In Babil alone, there are about 1,200 archaeological sites. Falah al-Khafaji, a member of the Provincial Council for Security Affairs, told Al-Monitor, “The local government is serious about increasing the number of security guards in those areas to put an end to illegal excavation and theft of antiquities.”
The Babil province governor, Sadeq Madloul al-Sultani, told the media on March 10, “The national security forces have arrested a person who had 11 artifacts dating to the ancient Romanian civilization, which he had intended to sell to an Arab woman who was visiting Iraq.”
In an interview with Al-Monitor, Babil Provincial Council member Suhaila Abbas, who has been conducting field trips to keep tabs on the affairs of the villages and more remote areas, said that she has visited “several archaeological sites in the south of Babil and found that a lot of graves have been dug up by individuals searching for artifacts.”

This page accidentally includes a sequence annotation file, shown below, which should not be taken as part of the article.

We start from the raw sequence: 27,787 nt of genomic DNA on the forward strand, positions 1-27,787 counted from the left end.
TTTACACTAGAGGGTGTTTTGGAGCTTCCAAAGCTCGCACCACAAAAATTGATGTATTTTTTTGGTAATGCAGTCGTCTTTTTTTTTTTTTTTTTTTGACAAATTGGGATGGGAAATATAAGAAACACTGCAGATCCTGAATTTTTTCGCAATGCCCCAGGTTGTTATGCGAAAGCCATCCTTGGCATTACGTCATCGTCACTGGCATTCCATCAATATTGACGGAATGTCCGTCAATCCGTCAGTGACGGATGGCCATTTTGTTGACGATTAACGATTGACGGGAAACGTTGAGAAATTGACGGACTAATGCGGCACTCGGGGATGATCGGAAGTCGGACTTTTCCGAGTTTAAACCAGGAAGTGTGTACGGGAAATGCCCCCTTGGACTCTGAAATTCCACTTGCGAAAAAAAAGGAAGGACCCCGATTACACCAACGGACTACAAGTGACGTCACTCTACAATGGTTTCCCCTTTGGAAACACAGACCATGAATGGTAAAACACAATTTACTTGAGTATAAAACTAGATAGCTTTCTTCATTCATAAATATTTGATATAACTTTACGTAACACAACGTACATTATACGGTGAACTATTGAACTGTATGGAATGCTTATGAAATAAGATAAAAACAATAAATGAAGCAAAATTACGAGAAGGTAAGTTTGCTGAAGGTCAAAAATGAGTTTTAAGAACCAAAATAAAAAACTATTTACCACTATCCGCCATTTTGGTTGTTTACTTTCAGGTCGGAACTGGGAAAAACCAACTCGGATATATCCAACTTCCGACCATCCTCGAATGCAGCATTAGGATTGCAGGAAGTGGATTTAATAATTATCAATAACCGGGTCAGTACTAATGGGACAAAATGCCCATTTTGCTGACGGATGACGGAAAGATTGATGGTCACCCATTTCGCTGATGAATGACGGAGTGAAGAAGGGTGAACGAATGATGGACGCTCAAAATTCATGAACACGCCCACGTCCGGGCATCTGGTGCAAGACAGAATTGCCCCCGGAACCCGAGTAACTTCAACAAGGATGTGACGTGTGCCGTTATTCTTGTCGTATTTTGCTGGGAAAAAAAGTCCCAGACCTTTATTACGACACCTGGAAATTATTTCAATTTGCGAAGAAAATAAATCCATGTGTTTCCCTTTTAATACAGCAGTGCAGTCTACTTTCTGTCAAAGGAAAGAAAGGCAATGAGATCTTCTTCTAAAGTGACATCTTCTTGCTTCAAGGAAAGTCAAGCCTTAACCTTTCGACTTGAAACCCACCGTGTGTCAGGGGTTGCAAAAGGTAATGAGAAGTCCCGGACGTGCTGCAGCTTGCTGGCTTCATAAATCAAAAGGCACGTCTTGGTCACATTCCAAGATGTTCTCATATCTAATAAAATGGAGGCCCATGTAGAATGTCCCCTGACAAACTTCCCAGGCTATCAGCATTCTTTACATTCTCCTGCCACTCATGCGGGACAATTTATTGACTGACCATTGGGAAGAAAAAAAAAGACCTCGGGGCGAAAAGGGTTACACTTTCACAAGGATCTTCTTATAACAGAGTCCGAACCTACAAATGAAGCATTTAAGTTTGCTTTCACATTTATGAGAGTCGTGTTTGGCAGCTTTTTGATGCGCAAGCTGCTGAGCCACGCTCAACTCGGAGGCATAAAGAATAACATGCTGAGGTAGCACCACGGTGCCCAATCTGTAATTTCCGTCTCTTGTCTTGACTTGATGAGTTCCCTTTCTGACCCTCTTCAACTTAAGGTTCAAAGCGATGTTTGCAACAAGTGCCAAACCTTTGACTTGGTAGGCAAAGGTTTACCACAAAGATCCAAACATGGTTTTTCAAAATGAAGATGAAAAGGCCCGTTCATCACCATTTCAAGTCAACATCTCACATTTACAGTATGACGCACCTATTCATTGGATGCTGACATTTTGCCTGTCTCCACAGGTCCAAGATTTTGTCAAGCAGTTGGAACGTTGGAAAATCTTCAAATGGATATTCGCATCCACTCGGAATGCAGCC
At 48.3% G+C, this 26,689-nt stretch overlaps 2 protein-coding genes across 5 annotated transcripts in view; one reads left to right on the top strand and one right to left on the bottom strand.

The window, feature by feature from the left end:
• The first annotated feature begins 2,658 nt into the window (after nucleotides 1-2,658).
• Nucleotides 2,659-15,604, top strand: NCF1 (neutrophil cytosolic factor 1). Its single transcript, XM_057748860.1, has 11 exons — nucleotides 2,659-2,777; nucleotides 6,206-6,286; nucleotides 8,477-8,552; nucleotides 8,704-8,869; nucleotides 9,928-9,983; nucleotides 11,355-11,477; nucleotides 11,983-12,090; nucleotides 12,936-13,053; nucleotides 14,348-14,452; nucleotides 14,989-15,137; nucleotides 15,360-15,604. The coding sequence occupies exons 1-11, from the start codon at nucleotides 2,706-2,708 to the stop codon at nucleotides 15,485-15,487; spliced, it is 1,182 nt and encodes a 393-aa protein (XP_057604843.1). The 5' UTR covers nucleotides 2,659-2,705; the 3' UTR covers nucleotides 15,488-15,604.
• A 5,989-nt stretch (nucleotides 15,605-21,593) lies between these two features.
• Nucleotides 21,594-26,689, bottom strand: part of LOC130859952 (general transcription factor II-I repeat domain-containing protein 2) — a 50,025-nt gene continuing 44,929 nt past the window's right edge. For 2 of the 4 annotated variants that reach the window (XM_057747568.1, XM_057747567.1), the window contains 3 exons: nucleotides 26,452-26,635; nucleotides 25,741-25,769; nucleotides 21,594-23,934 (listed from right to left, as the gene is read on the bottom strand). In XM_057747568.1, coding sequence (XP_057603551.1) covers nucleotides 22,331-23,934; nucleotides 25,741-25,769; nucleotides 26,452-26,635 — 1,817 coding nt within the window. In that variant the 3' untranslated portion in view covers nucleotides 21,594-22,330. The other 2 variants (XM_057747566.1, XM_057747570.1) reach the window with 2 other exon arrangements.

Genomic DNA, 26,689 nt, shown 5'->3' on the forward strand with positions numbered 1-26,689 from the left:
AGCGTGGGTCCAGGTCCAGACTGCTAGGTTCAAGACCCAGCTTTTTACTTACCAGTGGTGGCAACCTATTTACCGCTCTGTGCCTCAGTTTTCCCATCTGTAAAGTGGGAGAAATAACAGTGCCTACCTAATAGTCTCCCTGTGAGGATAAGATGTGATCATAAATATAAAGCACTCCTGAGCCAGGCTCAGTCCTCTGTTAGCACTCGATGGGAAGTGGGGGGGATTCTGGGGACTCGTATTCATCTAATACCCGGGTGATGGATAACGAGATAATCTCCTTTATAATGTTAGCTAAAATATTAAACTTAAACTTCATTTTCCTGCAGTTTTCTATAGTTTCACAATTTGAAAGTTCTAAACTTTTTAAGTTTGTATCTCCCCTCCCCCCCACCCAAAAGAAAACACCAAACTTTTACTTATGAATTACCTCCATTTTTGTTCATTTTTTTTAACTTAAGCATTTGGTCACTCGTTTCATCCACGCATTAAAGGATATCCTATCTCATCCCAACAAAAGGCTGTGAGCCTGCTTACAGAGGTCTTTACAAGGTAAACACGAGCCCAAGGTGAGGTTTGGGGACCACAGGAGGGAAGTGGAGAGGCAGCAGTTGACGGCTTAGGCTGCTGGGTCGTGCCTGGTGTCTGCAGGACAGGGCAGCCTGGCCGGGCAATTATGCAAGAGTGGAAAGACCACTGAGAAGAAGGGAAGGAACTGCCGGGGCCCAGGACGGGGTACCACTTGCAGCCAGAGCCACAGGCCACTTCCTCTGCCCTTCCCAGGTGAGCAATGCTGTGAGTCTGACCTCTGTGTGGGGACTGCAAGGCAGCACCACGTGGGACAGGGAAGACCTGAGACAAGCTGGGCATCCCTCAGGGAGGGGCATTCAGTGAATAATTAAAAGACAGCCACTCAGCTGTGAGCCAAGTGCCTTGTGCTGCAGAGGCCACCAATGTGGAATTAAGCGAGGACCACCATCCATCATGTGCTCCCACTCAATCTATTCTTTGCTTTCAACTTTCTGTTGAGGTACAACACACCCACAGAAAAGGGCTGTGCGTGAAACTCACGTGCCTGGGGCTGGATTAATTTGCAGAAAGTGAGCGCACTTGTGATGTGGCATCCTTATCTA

Interestingly, many artifacts are not deeply buried, which makes finding them a lot easier. Sometimes rainwater is enough to unearth them, as happened March 3, when rains uncovered 114 artifacts in the Borsippa historical site in Babil province.
It is not easy to monitor the secret excavations. Sheikh Majed Kalabi from Babil told Al-Monitor, “Precious stones and beads vendors are most likely to know the details of such operations.”
Al-Monitor visited Haider al-Yasiri, a precious stones vendor in the city of Hilla in the center of Babil province. But when asked about how he deals with smuggled artifacts, he answered angrily, “There are a lot of [illegal] excavations, especially among those residing near archaeological sites, but I refuse to deal with them.”